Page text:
Are there any risks?
The common risks when puncturing our skin, namely infection and bleeding, are very rare due tothe small diameter of the needle.
It is possible to enter the spinal canal, but this is rare, as injections directly over the middle of thespine are no longer used. If this happens, it may result in an intense headache for 2 – 4 days whenupright. Laying flat alleviates the headache.
The other risk of consequence is the possibility of puncturing a lung, when injecting the upper partof your back. This is rare.
A very small percentage of the population is allergic to local anaesthetic agents. If you think youare, please let me know.
An even smaller percentage of people are allergic to sugar, which is the source of medical Dextrose.
Some people have expressed a concern about becoming too tight after the injections. This is notpossible.
Is this painful?
The injections are uncomfortable, but the local anaesthetic removes the pain quickly. In spite ofthis, or if you are having many levels injected, you may feel unable to tolerate the pain. If so, wewill discuss alternatives.
Most local patients are able to drive themselves to and from the treatment and are able to return towork afterwards. Out of town patients should have a driver for their first treatment so they are ableto change position as needed for the long drive home.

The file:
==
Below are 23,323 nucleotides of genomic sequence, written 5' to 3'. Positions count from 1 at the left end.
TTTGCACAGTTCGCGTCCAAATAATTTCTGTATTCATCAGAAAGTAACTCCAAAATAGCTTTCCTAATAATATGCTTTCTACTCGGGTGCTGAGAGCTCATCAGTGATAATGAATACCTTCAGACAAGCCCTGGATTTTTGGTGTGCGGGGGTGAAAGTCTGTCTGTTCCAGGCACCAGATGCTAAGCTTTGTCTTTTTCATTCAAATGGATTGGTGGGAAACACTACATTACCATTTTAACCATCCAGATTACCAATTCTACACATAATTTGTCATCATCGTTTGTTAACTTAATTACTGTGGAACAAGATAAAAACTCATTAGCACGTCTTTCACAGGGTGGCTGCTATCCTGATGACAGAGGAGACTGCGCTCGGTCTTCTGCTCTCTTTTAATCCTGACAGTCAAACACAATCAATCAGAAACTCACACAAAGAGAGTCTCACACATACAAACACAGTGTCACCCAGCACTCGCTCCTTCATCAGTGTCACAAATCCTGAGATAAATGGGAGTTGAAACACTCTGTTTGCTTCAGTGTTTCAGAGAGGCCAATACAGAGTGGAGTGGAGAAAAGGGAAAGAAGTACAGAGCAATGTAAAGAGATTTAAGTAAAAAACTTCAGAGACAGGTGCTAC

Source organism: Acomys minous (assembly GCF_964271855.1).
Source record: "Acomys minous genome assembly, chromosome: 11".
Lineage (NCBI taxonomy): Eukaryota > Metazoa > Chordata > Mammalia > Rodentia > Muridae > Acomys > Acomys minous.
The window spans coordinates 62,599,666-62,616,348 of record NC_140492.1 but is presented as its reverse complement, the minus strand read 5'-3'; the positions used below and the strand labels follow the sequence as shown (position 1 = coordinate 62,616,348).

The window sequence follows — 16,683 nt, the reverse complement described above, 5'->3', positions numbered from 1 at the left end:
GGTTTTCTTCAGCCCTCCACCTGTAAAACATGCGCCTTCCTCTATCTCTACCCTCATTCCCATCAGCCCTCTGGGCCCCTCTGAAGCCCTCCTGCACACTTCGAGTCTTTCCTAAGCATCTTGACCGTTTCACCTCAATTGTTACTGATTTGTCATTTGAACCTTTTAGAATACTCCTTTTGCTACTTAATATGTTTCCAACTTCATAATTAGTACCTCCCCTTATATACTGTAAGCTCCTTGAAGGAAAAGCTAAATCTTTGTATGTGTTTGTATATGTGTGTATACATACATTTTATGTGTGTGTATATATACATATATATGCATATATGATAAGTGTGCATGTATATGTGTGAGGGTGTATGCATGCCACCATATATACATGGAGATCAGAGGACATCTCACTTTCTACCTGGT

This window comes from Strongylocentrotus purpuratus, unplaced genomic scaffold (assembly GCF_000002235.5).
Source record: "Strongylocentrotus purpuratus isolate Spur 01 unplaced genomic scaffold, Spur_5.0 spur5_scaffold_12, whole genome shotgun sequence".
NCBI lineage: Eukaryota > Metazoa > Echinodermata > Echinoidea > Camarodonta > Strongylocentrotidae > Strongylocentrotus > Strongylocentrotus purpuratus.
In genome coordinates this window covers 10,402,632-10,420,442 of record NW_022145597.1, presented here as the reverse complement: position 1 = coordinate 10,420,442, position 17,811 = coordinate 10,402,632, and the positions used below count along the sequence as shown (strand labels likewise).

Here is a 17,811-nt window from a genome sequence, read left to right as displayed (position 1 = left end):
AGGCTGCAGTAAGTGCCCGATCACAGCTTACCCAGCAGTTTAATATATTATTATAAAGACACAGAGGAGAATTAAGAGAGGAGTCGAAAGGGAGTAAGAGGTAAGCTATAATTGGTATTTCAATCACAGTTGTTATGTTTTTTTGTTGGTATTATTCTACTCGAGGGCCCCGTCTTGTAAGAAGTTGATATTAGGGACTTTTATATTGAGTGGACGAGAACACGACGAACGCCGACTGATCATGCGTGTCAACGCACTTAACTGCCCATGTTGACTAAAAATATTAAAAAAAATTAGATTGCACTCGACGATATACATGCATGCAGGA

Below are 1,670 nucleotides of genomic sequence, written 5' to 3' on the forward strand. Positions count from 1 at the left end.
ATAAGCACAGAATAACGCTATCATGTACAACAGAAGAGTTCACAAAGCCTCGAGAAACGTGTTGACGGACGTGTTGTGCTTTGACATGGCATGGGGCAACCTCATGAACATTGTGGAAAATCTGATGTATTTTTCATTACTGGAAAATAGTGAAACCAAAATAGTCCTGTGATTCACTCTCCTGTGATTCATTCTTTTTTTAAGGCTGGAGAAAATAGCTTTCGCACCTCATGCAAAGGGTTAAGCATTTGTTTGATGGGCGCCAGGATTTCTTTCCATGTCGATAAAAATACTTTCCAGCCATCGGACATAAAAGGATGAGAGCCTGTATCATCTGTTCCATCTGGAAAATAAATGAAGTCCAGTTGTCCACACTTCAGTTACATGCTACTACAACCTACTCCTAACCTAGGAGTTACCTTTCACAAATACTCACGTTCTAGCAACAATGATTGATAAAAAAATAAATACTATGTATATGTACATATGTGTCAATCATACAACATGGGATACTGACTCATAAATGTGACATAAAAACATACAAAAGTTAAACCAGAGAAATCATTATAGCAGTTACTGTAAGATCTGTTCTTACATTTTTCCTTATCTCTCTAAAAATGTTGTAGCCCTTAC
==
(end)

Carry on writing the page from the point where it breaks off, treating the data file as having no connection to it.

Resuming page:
Most patients will feel stiff for a day or two afterwards. Changing position regularly, gentle activity,stretching, and heat are all that is usually required. If you are too stiff, a muscle relaxant such asRobaxacet or pain medication such as Tylenol can be used. Please do not use anti-inflammatorypainkillers for two weeks after prolotherapy ( Ibuprofen, ASA, Celebrex, Naproxen, Diclofenacetc).
How many injections will I need?
Most men require three to six treatments. Women usually require six to nine treatments. Treatmentscan be done weekly to monthly. Biweekly treatment allows you to see physio in between eachtreatment. You can expect to see improvement from the injections one to two months after the lastinjection.